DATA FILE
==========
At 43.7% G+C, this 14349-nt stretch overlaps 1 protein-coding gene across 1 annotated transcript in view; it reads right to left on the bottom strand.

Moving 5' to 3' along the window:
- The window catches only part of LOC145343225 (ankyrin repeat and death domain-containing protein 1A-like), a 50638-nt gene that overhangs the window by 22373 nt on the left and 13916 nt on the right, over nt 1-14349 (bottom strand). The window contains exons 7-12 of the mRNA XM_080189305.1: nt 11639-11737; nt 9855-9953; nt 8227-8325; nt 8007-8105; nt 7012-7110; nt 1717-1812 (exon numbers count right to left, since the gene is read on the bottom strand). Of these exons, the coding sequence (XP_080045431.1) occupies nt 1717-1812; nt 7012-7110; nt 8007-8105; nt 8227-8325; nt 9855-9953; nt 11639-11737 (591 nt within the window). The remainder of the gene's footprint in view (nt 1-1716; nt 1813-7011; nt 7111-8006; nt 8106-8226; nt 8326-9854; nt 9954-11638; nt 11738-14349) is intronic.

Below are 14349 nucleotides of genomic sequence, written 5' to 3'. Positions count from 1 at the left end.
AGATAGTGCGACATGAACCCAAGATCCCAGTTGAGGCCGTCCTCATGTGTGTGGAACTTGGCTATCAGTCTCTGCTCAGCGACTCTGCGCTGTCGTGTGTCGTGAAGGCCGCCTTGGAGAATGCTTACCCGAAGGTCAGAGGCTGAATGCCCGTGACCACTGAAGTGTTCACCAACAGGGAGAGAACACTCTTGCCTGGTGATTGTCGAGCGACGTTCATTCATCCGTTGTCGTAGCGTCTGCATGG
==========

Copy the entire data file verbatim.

At 43.7% G+C, this 14349-nt stretch overlaps 1 protein-coding gene across 1 annotated transcript in view; it reads right to left on the bottom strand.

Moving 5' to 3' along the window:
- The window catches only part of LOC145343225 (ankyrin repeat and death domain-containing protein 1A-like), a 50638-nt gene that overhangs the window by 22373 nt on the left and 13916 nt on the right, over nt 1-14349 (bottom strand). The window contains exons 7-12 of the mRNA XM_080189305.1: nt 11639-11737; nt 9855-9953; nt 8227-8325; nt 8007-8105; nt 7012-7110; nt 1717-1812 (exon numbers count right to left, since the gene is read on the bottom strand). Of these exons, the coding sequence (XP_080045431.1) occupies nt 1717-1812; nt 7012-7110; nt 8007-8105; nt 8227-8325; nt 9855-9953; nt 11639-11737 (591 nt within the window). The remainder of the gene's footprint in view (nt 1-1716; nt 1813-7011; nt 7111-8006; nt 8106-8226; nt 8326-9854; nt 9954-11638; nt 11738-14349) is intronic.

Below are 14349 nucleotides of genomic sequence, written 5' to 3'. Positions count from 1 at the left end.
AGATAGTGCGACATGAACCCAAGATCCCAGTTGAGGCCGTCCTCATGTGTGTGGAACTTGGCTATCAGTCTCTGCTCAGCGACTCTGCGCTGTCGTGTGTCGTGAAGGCCGCCTTGGAGAATGCTTACCCGAAGGTCAGAGGCTGAATGCCCGTGACCACTGAAGTGTTCACCAACAGGGAGAGAACACTCTTGCCTGGTGATTGTCGAGCGACGTTCATTCATCCGTTGTCGTAGCGTCTGCATGG